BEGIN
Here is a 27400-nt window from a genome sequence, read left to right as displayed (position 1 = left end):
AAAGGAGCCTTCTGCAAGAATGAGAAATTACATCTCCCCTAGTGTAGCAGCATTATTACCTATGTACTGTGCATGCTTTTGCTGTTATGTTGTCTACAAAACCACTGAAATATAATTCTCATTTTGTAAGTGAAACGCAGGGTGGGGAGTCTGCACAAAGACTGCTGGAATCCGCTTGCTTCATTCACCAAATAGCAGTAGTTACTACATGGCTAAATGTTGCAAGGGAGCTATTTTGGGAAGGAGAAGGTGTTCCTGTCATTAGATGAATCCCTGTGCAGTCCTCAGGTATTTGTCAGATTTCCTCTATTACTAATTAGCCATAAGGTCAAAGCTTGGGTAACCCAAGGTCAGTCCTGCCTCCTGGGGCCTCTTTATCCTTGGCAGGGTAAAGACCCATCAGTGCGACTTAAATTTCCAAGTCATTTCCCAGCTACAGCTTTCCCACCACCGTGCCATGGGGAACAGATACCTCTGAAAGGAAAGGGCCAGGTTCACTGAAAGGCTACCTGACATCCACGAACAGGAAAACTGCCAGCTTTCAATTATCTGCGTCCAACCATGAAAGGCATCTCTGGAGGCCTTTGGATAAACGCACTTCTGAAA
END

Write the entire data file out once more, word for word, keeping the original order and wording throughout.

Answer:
Here is a 27400-nt window from a genome sequence, read left to right as displayed (position 1 = left end):
AAAGGAGCCTTCTGCAAGAATGAGAAATTACATCTCCCCTAGTGTAGCAGCATTATTACCTATGTACTGTGCATGCTTTTGCTGTTATGTTGTCTACAAAACCACTGAAATATAATTCTCATTTTGTAAGTGAAACGCAGGGTGGGGAGTCTGCACAAAGACTGCTGGAATCCGCTTGCTTCATTCACCAAATAGCAGTAGTTACTACATGGCTAAATGTTGCAAGGGAGCTATTTTGGGAAGGAGAAGGTGTTCCTGTCATTAGATGAATCCCTGTGCAGTCCTCAGGTATTTGTCAGATTTCCTCTATTACTAATTAGCCATAAGGTCAAAGCTTGGGTAACCCAAGGTCAGTCCTGCCTCCTGGGGCCTCTTTATCCTTGGCAGGGTAAAGACCCATCAGTGCGACTTAAATTTCCAAGTCATTTCCCAGCTACAGCTTTCCCACCACCGTGCCATGGGGAACAGATACCTCTGAAAGGAAAGGGCCAGGTTCACTGAAAGGCTACCTGACATCCACGAACAGGAAAACTGCCAGCTTTCAATTATCTGCGTCCAACCATGAAAGGCATCTCTGGAGGCCTTTGGATAAACGCACTTCTGAAA